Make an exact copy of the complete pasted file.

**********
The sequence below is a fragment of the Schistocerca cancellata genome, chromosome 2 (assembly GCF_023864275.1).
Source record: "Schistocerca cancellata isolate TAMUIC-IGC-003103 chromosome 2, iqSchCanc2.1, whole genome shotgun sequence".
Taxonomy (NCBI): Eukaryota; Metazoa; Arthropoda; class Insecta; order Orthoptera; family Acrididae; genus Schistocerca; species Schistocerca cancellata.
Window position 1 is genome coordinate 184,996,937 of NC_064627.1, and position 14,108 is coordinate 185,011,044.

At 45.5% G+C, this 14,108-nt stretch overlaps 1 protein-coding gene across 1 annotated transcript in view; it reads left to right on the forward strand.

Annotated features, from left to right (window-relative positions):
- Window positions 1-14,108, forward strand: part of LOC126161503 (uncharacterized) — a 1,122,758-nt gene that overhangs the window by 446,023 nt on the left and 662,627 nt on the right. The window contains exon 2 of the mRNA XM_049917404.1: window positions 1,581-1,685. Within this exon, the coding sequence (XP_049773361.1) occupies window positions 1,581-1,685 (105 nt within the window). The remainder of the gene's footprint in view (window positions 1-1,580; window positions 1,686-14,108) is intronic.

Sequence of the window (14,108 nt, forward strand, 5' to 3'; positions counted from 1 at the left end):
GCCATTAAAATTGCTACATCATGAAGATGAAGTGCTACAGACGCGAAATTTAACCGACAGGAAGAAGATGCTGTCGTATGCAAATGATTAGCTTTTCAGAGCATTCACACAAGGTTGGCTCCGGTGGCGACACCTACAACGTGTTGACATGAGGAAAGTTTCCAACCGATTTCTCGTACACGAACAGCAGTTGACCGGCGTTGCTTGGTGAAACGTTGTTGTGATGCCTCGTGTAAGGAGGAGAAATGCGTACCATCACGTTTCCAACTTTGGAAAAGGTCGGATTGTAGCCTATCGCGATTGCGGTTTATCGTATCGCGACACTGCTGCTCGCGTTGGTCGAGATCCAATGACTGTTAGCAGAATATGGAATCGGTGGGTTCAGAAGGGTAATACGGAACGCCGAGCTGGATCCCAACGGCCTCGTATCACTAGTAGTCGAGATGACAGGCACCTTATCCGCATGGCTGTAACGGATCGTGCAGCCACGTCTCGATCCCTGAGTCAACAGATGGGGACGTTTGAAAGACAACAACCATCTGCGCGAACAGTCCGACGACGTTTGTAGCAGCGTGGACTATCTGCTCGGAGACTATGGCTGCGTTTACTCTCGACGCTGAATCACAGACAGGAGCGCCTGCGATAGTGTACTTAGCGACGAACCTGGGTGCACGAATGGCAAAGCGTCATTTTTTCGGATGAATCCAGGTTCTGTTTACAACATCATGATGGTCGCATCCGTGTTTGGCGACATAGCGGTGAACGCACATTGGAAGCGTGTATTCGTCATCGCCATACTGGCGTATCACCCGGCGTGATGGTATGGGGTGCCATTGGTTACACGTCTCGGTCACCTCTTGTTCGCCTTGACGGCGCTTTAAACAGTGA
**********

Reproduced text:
The sequence below is a fragment of the Schistocerca cancellata genome, chromosome 2 (assembly GCF_023864275.1).
Source record: "Schistocerca cancellata isolate TAMUIC-IGC-003103 chromosome 2, iqSchCanc2.1, whole genome shotgun sequence".
Taxonomy (NCBI): Eukaryota; Metazoa; Arthropoda; class Insecta; order Orthoptera; family Acrididae; genus Schistocerca; species Schistocerca cancellata.
Window position 1 is genome coordinate 184,996,937 of NC_064627.1, and position 14,108 is coordinate 185,011,044.

At 45.5% G+C, this 14,108-nt stretch overlaps 1 protein-coding gene across 1 annotated transcript in view; it reads left to right on the forward strand.

Annotated features, from left to right (window-relative positions):
- Window positions 1-14,108, forward strand: part of LOC126161503 (uncharacterized) — a 1,122,758-nt gene that overhangs the window by 446,023 nt on the left and 662,627 nt on the right. The window contains exon 2 of the mRNA XM_049917404.1: window positions 1,581-1,685. Within this exon, the coding sequence (XP_049773361.1) occupies window positions 1,581-1,685 (105 nt within the window). The remainder of the gene's footprint in view (window positions 1-1,580; window positions 1,686-14,108) is intronic.

Sequence of the window (14,108 nt, forward strand, 5' to 3'; positions counted from 1 at the left end):
GCCATTAAAATTGCTACATCATGAAGATGAAGTGCTACAGACGCGAAATTTAACCGACAGGAAGAAGATGCTGTCGTATGCAAATGATTAGCTTTTCAGAGCATTCACACAAGGTTGGCTCCGGTGGCGACACCTACAACGTGTTGACATGAGGAAAGTTTCCAACCGATTTCTCGTACACGAACAGCAGTTGACCGGCGTTGCTTGGTGAAACGTTGTTGTGATGCCTCGTGTAAGGAGGAGAAATGCGTACCATCACGTTTCCAACTTTGGAAAAGGTCGGATTGTAGCCTATCGCGATTGCGGTTTATCGTATCGCGACACTGCTGCTCGCGTTGGTCGAGATCCAATGACTGTTAGCAGAATATGGAATCGGTGGGTTCAGAAGGGTAATACGGAACGCCGAGCTGGATCCCAACGGCCTCGTATCACTAGTAGTCGAGATGACAGGCACCTTATCCGCATGGCTGTAACGGATCGTGCAGCCACGTCTCGATCCCTGAGTCAACAGATGGGGACGTTTGAAAGACAACAACCATCTGCGCGAACAGTCCGACGACGTTTGTAGCAGCGTGGACTATCTGCTCGGAGACTATGGCTGCGTTTACTCTCGACGCTGAATCACAGACAGGAGCGCCTGCGATAGTGTACTTAGCGACGAACCTGGGTGCACGAATGGCAAAGCGTCATTTTTTCGGATGAATCCAGGTTCTGTTTACAACATCATGATGGTCGCATCCGTGTTTGGCGACATAGCGGTGAACGCACATTGGAAGCGTGTATTCGTCATCGCCATACTGGCGTATCACCCGGCGTGATGGTATGGGGTGCCATTGGTTACACGTCTCGGTCACCTCTTGTTCGCCTTGACGGCGCTTTAAACAGTGA